That is the new and forthcoming book by New York Times writer Binyamin Appelbaum. I did not agree with all of the perspectives in the book, but enjoyed reading it, and found no errors of fact in it (rare for a book on free market economics!). I was happy to give it this blurb:
“I very much enjoyed reading The Economists’ Hour, an entertaining and well-written look at how market-oriented ideas rose from the academy and transformed nations. I do not agree with each and every perspective, but found this a valuable and highly recommendable book, which I devoured in a single sitting.”
The text even covers Walter Oi, who is arguably the most accomplished blind economist to have lived. Lots more on Laffer, Friedman, Alfred Kahn, Aaron Director, Thomas Schelling, the Chile episode, and more.
Soon there may be non-stop 19 hour flights from New York to Sydney, Australia:
On long-haul flights, cabin lights are typically dimmed about two hours after take-off and turned back up about two hours before landing, said Sveta Postnova, a senior lecturer in neurophysics and brain dynamics at the University of Sydney. Depending on the destination, that practice can make jet lag worse, she noted.
One of the test [19 hour] flights from New York will follow the normal pattern. But on the other flight, lights will stay on for about six or seven hours after departure. Researchers will compare passenger data from the two flights to determine whether the lighting change affected jet lag. Meal service will be aligned with the lighting, Ms. Postnova said.
Light plays a key role in regulating sleep, but “recently we are learning that meals, exercise and other environmental factors also affect our body clock,” Ms. Postnova said. A big unknown for air travel is how to schedule lighting, meals and exercise to minimize jet lag.
Here is the WSJ article. My preference is for them to keep the lights on, and the windows open, for much longer than is currently the case. Eyemasks are cheap and underused.
Also, it may be my imagination, but anecdotally I observe that screen viewing has (additionally) replaced reading to an extraordinary extent even in just the last five years. True?
From the unusual products flogged on health and wellbeing site Goop to her one-of-a-kind beauty habits, Gwyneth Paltrow never fails to surprise us. Case in point: she once hired a ‘personal book curator’.
Back in 2001, the former actress decided to redesign her Los Angeles home and realised that to complete the gram-worthy look, she needed a good five to six hundred books to fill the empty shelves.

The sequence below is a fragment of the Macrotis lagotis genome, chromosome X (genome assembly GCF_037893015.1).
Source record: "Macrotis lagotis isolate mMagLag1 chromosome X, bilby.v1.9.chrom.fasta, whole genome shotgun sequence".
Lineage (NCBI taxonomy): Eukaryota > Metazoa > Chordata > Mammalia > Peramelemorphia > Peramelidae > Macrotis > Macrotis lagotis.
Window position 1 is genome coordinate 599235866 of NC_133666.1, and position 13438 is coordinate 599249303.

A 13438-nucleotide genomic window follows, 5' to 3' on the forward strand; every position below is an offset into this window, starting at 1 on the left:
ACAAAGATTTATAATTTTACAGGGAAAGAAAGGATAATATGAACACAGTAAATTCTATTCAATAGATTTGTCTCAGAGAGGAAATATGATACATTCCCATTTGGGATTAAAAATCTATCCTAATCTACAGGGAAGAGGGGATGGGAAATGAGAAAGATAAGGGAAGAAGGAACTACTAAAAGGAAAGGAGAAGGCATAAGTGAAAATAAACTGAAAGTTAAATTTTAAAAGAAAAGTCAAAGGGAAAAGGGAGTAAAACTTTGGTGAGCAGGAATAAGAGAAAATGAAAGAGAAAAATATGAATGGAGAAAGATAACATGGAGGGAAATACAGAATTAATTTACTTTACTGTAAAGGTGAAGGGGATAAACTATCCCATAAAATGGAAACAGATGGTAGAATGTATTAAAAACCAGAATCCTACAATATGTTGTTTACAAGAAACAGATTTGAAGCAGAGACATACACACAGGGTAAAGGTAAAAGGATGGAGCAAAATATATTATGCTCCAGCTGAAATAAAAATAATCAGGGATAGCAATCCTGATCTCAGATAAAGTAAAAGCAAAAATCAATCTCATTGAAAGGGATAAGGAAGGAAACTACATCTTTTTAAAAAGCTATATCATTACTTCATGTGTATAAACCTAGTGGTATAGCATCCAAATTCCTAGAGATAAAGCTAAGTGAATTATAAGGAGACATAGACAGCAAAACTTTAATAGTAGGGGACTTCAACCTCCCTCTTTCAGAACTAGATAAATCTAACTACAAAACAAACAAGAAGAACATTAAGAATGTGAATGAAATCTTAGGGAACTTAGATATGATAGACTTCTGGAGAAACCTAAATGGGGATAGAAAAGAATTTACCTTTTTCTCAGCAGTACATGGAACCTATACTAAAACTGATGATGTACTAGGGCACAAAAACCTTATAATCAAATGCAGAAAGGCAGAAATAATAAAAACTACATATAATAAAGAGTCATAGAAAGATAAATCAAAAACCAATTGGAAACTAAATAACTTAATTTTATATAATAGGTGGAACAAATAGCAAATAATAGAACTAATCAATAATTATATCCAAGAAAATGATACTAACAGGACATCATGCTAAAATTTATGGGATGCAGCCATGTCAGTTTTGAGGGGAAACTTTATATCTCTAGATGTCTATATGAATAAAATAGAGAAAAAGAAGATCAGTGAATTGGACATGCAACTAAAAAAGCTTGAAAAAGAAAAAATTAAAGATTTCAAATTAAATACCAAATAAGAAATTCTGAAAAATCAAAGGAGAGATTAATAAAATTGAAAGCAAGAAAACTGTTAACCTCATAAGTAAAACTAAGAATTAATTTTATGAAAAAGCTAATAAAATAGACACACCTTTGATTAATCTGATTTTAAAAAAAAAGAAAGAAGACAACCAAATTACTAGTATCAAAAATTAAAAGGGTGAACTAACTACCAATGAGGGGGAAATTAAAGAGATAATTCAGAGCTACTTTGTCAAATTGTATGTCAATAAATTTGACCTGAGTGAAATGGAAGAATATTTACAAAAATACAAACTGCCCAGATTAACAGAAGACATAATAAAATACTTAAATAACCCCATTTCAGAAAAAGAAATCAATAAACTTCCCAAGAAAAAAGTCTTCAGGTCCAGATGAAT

So what does a Hollywood star do when their personal novel collection doesn’t quite make the necessary requirements? They call in a celebrity-approved book curator of course.
The 46-year-old asked longtime friend, Thatcher Wine, a long-time book collector and the founder of Juniper Books, to complete the task. But with A-list clientele including the likes of Laura Dern and Shonda Rhimes, he was certainly no stranger to the job in hand.
And this is indeed an art:
Over in the dining room, Wine made sure to organise the books in a more minimal fashion in keeping with a “rigid colour palette of black, white, and grey since it was less of a space where one might hang out and read”.
Upon closer inspection, heavyweight coffee table books take price of place with shelves dedicated to artists including Frida Kahlo, Salvador Dali and Leonardo Da Vinci.
Pessimists are happy dreamers. They make the world in their own image and so always manage to feel at home.
That is from Fernando Pessoa, The Book of Disquiet.
1. Robert Lawson and Benjamin Powell, Socialism Sucks: Two Economists Drink Their Way Through the Unfree World. A good, short “give it to your high school kid” book on why socialism is not an entirely ideal way to arrange society.
2. Ben Lewis, The Last Leonardo: The Secret Lives of the World’s Most Expensive Painting. I felt I knew this story already, but nonetheless found interesting information and conceptual analysis on virtually every page. And while the author is agnostic and balanced, the text upped my opinion of the “likely Leonardo weighted expected value” component from about 0.1 to maybe 0.25? Yet so much fuss about a painting that resurfaced in 1907 — model that… And don’t forget: “None of the great art historians and connoisseurs who saw it before 1958 identified it as a Leonardo.” Recommended.